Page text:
Then I took them home and measured them up. One was immediately out of the running - 


Next time, I plan on measuring the size of anything before buying fabric. So I guess I'll be making a damask floor pillow.


I moved on to the green geometric fabric. I measured the size of my desk, finally, allowed for a half-inch hem on each side, and cut out that piece. I then ironed out the fabric (it was all creased from being on the roll) and sewed a seam around the four sides, making sure to keep the pattern straight. It was easy with this fabric because I could match the tops of the triangles.

Just like that, I had a cover.


To keep it in place, I picked up a piece of plexiglass from Lowe's to lay on top. I should've done this from the beginning to preserve the white top, but better late than never. And, as people have reminded me, the glaring flares go unnoticed to them.

Then, get this! Look what I saw on Young House Love -


I had unknowingly used a fabric eerily similar to that of one of my favorite blogs! It felt like fate. 

Like that, my desk went from this - 


to this - 


And somewhere along the way, the sun set.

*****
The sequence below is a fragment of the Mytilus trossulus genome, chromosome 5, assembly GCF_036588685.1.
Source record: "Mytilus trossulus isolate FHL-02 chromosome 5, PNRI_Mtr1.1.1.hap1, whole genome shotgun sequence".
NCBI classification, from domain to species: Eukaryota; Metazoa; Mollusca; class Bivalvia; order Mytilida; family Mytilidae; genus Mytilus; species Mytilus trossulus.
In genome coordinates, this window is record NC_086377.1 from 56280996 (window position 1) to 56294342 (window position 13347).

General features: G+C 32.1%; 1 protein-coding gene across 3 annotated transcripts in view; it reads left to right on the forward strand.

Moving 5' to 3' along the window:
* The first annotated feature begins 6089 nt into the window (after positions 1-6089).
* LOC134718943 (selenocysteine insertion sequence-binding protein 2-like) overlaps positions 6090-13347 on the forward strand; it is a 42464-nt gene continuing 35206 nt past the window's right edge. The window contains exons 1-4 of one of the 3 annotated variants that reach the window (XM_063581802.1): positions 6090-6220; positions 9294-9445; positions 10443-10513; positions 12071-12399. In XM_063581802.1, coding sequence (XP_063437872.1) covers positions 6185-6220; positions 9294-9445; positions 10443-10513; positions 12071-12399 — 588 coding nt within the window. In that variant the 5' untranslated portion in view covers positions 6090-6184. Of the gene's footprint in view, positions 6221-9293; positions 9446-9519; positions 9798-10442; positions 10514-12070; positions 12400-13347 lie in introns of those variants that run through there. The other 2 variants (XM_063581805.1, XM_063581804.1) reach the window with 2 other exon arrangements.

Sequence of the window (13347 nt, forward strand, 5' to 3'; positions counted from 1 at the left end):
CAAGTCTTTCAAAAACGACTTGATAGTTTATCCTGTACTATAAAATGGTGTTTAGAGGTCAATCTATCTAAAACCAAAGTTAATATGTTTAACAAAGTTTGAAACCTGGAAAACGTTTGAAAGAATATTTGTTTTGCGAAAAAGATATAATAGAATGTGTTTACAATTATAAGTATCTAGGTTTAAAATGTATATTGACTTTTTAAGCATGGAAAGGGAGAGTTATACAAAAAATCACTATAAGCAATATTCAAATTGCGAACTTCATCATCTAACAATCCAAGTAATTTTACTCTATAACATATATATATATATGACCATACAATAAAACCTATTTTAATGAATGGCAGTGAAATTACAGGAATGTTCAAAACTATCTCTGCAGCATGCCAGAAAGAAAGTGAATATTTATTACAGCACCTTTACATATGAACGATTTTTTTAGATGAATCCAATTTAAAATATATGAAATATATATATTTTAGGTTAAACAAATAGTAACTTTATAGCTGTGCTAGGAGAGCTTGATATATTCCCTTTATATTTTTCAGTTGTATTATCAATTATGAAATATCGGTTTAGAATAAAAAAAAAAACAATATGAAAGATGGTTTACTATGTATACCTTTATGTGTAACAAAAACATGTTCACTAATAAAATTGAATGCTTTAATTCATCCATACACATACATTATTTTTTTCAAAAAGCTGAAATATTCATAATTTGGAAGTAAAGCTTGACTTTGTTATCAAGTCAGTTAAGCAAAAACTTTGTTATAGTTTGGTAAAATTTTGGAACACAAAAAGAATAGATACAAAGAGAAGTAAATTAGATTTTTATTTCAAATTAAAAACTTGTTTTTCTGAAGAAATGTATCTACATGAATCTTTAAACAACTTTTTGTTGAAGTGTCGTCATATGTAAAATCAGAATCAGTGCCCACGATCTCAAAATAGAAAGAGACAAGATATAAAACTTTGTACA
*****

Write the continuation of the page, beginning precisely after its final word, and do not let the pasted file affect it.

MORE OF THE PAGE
Another comparison, you say?



I love that it's not permanent, but makes such an impact on my room. It demands attention, without being demanding. It's bold, without being in your face. It's like Morgan Freeman. That, and my room was getting a little too blue, so it needed a new color layer. The crisp white of the desk still has its moment, too.

And then I found out this was in the Young House Love book, which I got for Christmas. I think it's Project #214, but I'm not sure because the book is currently across the ocean from me. I trolled their book projects page, but I'm not positive. Can someone please confirm or deny that for me?! UPDATE: It's Project #171 - huge thank you to Kala for helping me out! 



So what do you think? Should I make a more permanent change on the top? Strategically placed chevrons to cover the unmentionable spots? Stick with the green? Wait and ponder this again in a year? Yeah, that'll probably happen.